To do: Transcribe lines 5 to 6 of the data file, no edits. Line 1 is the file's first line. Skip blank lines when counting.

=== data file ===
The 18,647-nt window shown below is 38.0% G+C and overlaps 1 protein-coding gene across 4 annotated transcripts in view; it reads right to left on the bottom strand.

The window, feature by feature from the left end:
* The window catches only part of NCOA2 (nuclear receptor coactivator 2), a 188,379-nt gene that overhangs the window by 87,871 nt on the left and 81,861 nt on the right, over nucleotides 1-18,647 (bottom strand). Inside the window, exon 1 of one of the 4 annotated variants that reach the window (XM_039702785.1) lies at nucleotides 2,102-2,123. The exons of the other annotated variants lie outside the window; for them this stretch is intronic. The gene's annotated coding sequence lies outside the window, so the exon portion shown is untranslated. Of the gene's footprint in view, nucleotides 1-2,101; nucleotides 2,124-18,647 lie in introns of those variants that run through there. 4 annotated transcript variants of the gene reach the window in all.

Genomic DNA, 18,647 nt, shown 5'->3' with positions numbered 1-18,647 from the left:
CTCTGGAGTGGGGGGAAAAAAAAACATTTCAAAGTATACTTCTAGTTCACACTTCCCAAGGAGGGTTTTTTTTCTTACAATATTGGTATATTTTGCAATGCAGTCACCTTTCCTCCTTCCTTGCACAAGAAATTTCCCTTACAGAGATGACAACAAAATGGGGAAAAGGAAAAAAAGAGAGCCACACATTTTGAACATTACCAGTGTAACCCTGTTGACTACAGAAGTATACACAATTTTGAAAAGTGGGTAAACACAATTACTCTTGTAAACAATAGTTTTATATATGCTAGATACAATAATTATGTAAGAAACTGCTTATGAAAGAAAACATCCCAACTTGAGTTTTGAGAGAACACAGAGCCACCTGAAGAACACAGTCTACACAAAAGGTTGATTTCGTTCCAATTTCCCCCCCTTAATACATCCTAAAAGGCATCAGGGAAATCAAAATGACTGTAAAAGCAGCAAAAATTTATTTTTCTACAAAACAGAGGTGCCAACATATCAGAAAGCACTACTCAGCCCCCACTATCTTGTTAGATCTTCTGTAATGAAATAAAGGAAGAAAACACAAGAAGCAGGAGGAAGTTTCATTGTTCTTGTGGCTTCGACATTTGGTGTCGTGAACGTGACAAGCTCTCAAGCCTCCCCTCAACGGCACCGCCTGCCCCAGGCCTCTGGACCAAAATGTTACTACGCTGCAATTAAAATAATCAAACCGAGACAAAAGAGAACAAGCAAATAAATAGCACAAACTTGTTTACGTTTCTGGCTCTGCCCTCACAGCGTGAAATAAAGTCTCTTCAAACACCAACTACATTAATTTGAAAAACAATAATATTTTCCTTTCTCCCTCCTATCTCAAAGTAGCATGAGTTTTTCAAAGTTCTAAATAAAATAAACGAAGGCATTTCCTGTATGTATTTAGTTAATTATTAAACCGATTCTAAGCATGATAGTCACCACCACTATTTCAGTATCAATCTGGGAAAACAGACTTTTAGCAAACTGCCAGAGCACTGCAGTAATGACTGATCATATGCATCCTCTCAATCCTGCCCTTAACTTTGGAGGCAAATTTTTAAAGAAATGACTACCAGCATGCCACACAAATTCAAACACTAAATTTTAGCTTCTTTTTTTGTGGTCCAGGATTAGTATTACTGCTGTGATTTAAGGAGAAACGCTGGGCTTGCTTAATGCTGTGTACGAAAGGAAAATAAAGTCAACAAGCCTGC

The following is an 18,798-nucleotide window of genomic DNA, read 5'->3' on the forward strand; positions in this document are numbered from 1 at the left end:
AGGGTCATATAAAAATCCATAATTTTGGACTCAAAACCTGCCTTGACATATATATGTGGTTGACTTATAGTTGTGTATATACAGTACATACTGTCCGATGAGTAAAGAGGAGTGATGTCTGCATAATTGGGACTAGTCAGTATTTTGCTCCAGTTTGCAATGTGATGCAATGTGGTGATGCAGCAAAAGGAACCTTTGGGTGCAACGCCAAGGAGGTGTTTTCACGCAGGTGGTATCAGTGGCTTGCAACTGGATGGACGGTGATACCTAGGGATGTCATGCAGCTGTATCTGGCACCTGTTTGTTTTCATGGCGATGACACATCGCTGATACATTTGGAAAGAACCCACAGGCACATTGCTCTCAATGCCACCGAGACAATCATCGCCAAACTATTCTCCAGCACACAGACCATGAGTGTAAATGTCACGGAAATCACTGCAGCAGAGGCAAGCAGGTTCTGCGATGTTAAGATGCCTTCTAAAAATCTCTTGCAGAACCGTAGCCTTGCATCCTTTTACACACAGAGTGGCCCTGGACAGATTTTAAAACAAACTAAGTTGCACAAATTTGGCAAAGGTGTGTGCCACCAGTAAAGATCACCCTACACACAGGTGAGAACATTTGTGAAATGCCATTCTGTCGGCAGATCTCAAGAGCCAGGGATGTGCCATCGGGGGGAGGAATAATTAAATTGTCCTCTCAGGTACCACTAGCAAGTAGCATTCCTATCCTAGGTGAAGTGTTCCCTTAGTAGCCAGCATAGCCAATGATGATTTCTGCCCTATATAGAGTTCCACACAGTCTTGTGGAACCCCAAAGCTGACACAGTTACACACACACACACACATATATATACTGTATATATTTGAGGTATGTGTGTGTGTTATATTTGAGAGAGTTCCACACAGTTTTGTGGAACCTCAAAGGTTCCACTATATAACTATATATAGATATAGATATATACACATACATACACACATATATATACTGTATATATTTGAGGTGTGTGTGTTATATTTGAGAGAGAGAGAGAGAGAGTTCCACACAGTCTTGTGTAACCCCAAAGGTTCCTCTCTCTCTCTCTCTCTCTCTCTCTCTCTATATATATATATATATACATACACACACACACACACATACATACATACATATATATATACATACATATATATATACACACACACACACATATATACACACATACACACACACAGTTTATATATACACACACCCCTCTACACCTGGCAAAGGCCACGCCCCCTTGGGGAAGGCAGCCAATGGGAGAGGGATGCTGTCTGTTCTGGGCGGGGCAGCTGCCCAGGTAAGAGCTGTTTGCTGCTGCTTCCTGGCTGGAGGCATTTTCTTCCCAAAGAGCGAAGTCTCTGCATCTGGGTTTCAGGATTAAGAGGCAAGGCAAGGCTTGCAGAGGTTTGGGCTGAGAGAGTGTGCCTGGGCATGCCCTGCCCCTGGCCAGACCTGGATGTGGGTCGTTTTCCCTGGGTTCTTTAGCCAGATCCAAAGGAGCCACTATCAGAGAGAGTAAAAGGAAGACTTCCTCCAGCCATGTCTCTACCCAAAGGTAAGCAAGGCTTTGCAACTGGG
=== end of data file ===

CTCTGGAGTGGGGGGAAAAAAAAACATTTCAAAGTATACTTCTAGTTCACACTTCCCAAGGAGGGTTTTTTTTCTTACAATATTGGTATATTTTGCAATGCAGTCACCTTTCCTCCTTCCTTGCACAAGAAATTTCCCTTACAGAGATGACAACAAAATGGGGAAAAGGAAAAAAAGAGAGCCACACATTTTGAACATTACCAGTGTAACCCTGTTGACTACAGAAGTATACACAATTTTGAAAAGTGGGTAAACACAATTACTCTTGTAAACAATAGTTTTATATATGCTAGATACAATAATTATGTAAGAAACTGCTTATGAAAGAAAACATCCCAACTTGAGTTTTGAGAGAACACAGAGCCACCTGAAGAACACAGTCTACACAAAAGGTTGATTTCGTTCCAATTTCCCCCCCTTAATACATCCTAAAAGGCATCAGGGAAATCAAAATGACTGTAAAAGCAGCAAAAATTTATTTTTCTACAAAACAGAGGTGCCAACATATCAGAAAGCACTACTCAGCCCCCACTATCTTGTTAGATCTTCTGTAATGAAATAAAGGAAGAAAACACAAGAAGCAGGAGGAAGTTTCATTGTTCTTGTGGCTTCGACATTTGGTGTCGTGAACGTGACAAGCTCTCAAGCCTCCCCTCAACGGCACCGCCTGCCCCAGGCCTCTGGACCAAAATGTTACTACGCTGCAATTAAAATAATCAAACCGAGACAAAAGAGAACAAGCAAATAAATAGCACAAACTTGTTTACGTTTCTGGCTCTGCCCTCACAGCGTGAAATAAAGTCTCTTCAAACACCAACTACATTAATTTGAAAAACAATAATATTTTCCTTTCTCCCTCCTATCTCAAAGTAGCATGAGTTTTTCAAAGTTCTAAATAAAATAAACGAAGGCATTTCCTGTATGTATTTAGTTAATTATTAAACCGATTCTAAGCATGATAGTCACCACCACTATTTCAGTATCAATCTGGGAAAACAGACTTTTAGCAAACTGCCAGAGCACTGCAGTAATGACTGATCATATGCATCCTCTCAATCCTGCCCTTAACTTTGGAGGCAAATTTTTAAAGAAATGACTACCAGCATGCCACACAAATTCAAACACTAAATTTTAGCTTCTTTTTTTGTGGTCCAGGATTAGTATTACTGCTGTGATTTAAGGAGAAACGCTGGGCTTGCTTAATGCTGTGTACGAAAGGAAAATAAAGTCAACAAGCCTGC

The following is an 18,798-nucleotide window of genomic DNA, read 5'->3' on the forward strand; positions in this document are numbered from 1 at the left end: